Microsoft’s new CEO Satya Nadella has made a fan out of one former Microsoft rival: Salesforce.com CEO Marc Benioff.
Microsoft was even the opening act of Salesforce’s massive customer conference being held in San Francisco this week.
Benioff interviewed Microsoft’s new Windows leader, Tony Prophet, on stage. Prophet was hired away from Hewlett Packard when Nadella took office.
“A year ago at Dreamforce we would not have thought Microsoft would have been here, on stage. It’s a shock,” he said, to laughter from the crowd. “I’m fascinated that he chose you as the representative of Microsoft.”
In May, just a few weeks after Nadella took office, the two companies struck up a partnership, initiated by Microsoft. They are showing off the not-yet-ripe fruits of that young partnership at the conference which includes making Salesforce.com and Microsoft Office apps work together with new Windows and Windows phone apps.
The reason this partnership is so shocking: Salesforce.com and Microsoft have been bitter competitors in Salesforce.com’s bread-and-butter market, “customer relationship management” software that helps salespeople track contacts and make sales.
That competition isn’t going to end either. In fact, a Salesforce exec recently told new recruits to view this partnership like means to grab share away from Microsoft.
“We’re gonna wrap our arms around Microsoft. We’re gonna pretend like we’re a boa constrictor. And we’re gonna suck the life out of them,” a Salesforce.com strategy executive told trainees last month.
That was not a sanctioned opinion by the company, who tells us,”We deeply value our partnership with Microsoft.”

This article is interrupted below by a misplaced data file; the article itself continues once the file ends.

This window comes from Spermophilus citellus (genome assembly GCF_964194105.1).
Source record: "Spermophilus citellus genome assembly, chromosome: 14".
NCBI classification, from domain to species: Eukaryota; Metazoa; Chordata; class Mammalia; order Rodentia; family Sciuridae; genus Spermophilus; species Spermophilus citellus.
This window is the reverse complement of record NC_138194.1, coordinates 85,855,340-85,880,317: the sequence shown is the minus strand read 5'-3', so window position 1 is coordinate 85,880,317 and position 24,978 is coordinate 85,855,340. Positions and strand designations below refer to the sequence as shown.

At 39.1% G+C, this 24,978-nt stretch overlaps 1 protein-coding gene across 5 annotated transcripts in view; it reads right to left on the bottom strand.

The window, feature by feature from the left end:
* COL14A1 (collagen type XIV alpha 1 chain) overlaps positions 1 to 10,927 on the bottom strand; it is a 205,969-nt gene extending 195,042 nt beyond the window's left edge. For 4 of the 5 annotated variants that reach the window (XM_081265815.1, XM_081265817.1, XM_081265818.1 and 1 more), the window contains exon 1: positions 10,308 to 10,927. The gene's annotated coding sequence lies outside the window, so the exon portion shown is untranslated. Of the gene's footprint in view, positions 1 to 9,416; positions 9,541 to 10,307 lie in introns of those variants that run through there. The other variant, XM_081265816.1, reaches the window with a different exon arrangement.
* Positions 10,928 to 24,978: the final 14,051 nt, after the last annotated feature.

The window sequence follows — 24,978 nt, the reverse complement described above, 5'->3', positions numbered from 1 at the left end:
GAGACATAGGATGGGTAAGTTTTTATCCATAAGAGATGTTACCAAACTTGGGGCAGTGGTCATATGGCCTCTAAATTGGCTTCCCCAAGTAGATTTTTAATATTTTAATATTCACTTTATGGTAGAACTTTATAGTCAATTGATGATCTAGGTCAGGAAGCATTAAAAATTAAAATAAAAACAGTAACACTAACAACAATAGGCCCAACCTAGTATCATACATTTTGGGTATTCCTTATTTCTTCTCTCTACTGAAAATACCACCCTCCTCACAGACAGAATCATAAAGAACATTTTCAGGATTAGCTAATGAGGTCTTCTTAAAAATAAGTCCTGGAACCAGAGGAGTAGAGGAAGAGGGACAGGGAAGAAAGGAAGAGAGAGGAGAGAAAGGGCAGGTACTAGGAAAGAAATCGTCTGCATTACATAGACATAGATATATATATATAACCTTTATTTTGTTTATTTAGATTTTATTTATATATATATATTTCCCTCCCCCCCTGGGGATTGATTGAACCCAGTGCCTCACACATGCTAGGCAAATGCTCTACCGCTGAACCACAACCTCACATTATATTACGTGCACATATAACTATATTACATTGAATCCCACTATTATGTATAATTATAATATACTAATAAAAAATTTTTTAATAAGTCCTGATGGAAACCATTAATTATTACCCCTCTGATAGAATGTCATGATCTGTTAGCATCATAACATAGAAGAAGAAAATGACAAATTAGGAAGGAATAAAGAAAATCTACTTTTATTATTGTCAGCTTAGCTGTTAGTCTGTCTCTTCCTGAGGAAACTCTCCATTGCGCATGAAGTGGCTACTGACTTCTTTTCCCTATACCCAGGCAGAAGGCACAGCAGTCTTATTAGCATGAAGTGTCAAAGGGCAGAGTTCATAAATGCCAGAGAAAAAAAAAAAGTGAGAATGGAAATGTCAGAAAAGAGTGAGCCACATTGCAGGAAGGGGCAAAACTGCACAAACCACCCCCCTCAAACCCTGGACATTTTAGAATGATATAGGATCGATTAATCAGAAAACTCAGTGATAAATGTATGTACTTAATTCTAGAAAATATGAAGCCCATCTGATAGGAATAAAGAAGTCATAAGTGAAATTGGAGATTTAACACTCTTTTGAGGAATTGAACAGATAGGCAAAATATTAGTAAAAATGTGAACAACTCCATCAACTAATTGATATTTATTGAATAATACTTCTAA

Clearly Benioff wanted to prove that how much he values the new partnership with Microsoft, too, with this opening interview.
Prophet and Benioff are friends through their mutual love of philanthropy. Prophet is a supporter of the new Benioff Children’s Hospital in San Francisco, and supports AIDs and teen education projects in San Francisco.
The soft-spoken, contemplative Prophet couldn’t be more opposite than previous Windows boss Steven Sinofsky, the man who led Windows 7 and Windows 8 and was known as brilliant, but combative and authoritarian.
Benioff says he’s floored that one of the first things Nadella did was hire Prophet and reach out to Salesforce.com, though the partnership may have been the brainchild of Microsoft’s new chairman, John Thompson.
Thompson became chairman when Nadella was named CEO and Bill Gates stepped down. (Gates didn’t leave Microsoft. He’s actually more involved now than he was as chairman.)
Thompson is a well-respected leader in the tech industry, first as a high-ranking IBM exec and then as the man who turned security company Symantec into a multi-billion powerhouse. He left Symantec in 2008.
Right after becoming chairman Thompson called Benioff and suggested dinner.
“He’s someone I’ve had a strong friendship with for 25 years in the industry,” Benioff said. “Now he’s the chairman of Microsoft. When I look at John, when I look Satya, when I look at you, I say, ‘Wow, we have three dramatically different leaders than what has been there for decades.’ To me that’s the No. 1 indication that there is a new Microsoft because the people are new at the top.”